Tuesday, April 13, 2010

Adoption as an option

The first and most important thing I want to say is: This is not a pro-life v.s. pro-choice conversation. For the record. OK. 'Nuff said.

There has been a lot of debate and discussion about abortion with the passage of the health care bill - and I am not going to touch on it except to acknowledge that it has been part of the narrative. At the same time, there has been a lot of debate and discussion about adoption, based on the story that exploded last week wherein a woman sent her adopted son back to Russia with a one-way ticket and a note of "explaination". I am not going to share my opinion about that, either (but it will be much more difficult, because BOY do I have something to say).

I will say this: while these two seemingly unrelated issues are being debated and discussed and dragged through news cycle after news cycle, I thought to myself "we are focusing on the wrong things here."

I want to talk about domestic adoption - something that shouldn't be so difficult, and hopefully isn't too much of a hot-button issue, because the last thing I want to do is offend anyone. I just want to tentatively raise my hand and ask "Why can't we have more of this ?" I am not against international adoption in the least, I just want to promote domestic adoption as something that is also wonderful and (I think) should be more prevalent, and easier to accomplish.

I am an adoptive parent. It was a domestic adoption - I adopted a child that was born in my local hospital. And I am going to have to be honest here: I am ANGRY about the treatment domestic adoption gets in the public forum. Or rather, the lack of treatment. It so rarely gets floated as an option - as a viable alternative to abortion, as a choice that seems to benefit everyone involved. And that is because enough Americans are not considering adoption as a solution to unplanned (but otherwise uncomplicated) pregnancies. While American families are flying around the world trying to adopt a child, I am frustrated that they are not focusing on children available for adoption right here in the United States. Why adopt a 7 year old from Russia, when the foster care system here in the US is overwhelmed with children looking for a home? I don't want to over-simplify, I know that this has been discussed before, and I also know that people adopt for many reasons, and choose to adopt internationally for many reasons. And there is quite an uproar these days over the threat that Russia is making, to stop allowing Americans to adopt their children. But maybe we DO need to pause, finish up the adoptions that are in process (this is important - there have already been connections made and bonds formed) and hold off on processing new applications for international adoptions.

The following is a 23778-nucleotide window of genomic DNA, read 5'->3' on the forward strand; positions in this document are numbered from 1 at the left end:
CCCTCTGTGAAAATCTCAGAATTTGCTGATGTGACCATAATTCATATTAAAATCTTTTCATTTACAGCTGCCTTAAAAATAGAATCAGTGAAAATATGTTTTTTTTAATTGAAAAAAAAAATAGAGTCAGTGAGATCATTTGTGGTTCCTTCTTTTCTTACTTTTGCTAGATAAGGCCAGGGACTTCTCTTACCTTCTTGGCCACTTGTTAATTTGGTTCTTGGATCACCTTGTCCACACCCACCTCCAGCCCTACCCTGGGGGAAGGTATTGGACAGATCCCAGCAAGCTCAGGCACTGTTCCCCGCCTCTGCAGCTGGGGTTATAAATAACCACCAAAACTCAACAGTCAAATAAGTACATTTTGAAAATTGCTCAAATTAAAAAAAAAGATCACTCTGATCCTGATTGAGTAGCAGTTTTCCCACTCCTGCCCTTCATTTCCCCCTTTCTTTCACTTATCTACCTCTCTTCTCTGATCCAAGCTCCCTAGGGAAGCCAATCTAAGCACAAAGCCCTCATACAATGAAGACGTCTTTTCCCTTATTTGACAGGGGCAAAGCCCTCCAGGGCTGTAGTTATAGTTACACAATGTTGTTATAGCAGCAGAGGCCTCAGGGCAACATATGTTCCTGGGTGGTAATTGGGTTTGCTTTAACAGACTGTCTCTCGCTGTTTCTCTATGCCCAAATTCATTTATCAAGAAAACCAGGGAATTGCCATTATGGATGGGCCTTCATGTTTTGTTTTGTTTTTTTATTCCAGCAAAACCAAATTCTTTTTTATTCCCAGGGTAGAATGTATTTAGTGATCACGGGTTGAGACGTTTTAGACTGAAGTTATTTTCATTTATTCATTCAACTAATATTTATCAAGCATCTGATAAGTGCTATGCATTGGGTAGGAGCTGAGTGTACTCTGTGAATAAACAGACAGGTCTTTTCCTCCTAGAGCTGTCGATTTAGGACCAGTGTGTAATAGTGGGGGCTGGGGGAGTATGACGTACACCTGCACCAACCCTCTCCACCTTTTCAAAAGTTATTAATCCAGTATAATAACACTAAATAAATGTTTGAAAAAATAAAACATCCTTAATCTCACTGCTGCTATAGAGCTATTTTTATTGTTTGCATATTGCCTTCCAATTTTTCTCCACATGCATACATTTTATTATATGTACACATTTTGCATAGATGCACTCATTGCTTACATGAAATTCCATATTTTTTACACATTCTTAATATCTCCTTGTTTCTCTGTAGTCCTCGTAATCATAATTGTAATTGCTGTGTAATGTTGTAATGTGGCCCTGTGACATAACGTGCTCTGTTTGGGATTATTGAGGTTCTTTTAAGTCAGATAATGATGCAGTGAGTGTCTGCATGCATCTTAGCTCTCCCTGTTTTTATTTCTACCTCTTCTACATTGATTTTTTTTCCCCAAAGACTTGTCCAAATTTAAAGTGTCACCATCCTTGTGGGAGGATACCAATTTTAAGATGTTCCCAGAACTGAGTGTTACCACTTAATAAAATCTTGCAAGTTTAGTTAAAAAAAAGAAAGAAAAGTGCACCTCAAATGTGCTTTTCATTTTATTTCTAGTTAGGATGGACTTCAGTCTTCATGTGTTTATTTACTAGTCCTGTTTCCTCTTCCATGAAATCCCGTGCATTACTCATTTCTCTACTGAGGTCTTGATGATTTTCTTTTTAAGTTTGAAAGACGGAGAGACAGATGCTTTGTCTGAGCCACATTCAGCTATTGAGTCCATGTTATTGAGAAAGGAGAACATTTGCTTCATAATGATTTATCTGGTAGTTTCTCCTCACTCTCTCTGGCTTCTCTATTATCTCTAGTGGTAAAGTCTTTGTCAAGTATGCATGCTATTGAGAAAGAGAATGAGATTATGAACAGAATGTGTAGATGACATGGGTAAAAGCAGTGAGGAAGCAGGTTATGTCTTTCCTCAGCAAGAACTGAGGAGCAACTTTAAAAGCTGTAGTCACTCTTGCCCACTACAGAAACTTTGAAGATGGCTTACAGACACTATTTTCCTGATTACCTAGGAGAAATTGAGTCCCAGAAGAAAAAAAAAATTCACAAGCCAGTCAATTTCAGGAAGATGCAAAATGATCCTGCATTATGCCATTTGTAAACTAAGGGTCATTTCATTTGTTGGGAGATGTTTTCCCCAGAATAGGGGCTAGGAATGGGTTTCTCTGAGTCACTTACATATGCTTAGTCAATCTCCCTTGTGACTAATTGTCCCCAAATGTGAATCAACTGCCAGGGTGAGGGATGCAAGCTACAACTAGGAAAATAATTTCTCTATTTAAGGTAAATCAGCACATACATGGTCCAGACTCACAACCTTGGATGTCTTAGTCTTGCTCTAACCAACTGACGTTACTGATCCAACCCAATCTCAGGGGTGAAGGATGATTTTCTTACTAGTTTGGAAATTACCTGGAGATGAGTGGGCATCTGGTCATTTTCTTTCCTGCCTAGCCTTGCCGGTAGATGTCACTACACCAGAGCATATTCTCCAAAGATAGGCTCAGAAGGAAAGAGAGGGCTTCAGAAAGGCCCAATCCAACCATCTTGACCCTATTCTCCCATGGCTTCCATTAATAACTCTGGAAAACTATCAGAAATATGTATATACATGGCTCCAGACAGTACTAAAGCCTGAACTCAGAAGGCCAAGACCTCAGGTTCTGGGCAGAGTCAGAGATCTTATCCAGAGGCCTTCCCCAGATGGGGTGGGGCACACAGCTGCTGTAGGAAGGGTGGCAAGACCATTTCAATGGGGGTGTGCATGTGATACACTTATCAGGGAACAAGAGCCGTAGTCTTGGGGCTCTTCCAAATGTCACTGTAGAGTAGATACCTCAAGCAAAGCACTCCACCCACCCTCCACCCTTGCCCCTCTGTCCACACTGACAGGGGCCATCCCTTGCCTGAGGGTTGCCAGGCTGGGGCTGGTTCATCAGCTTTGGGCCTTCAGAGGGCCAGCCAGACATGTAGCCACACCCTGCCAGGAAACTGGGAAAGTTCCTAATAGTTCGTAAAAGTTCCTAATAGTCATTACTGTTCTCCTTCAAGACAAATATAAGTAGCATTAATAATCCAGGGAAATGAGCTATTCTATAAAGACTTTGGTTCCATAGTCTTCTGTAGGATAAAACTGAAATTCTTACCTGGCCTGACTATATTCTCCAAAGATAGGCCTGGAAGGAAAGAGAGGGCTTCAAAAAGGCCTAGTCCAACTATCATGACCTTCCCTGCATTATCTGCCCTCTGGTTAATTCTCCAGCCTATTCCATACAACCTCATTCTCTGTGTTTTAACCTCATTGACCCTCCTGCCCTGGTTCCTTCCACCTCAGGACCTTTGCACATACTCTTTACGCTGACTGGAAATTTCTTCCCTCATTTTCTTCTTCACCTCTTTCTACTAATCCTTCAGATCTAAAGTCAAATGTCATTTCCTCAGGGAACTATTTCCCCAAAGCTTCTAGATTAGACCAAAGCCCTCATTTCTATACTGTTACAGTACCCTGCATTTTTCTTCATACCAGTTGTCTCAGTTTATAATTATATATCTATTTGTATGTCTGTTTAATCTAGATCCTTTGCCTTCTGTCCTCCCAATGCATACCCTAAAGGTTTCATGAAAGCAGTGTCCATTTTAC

Maybe that wouldn't be such a bad thing.
Maybe it would allow us to look more closely within our own country for a child to love and care for - without the expense of cutting through red tape and traveling halfway around the world. Maybe it would encourage more American birth parents who find themselves unexpectedly pregnant to consider adoption, and look within their own community for an adoptive family to raise their child.

Adoption does not - and frankly, it SHOULD NOT  - need to cost a lot of money. Our adoption cost about $1300. Total. I didn't drop a zero, there. Thirteen Hundred Dollars. We didn't use an agency. We heard about a couple looking for an adoptive family, we hired a lawyer, and we adopted our newborn daughter. And yes, we WERE lucky. And yes, it DOESN'T usually happen that way.

But it can. And it should.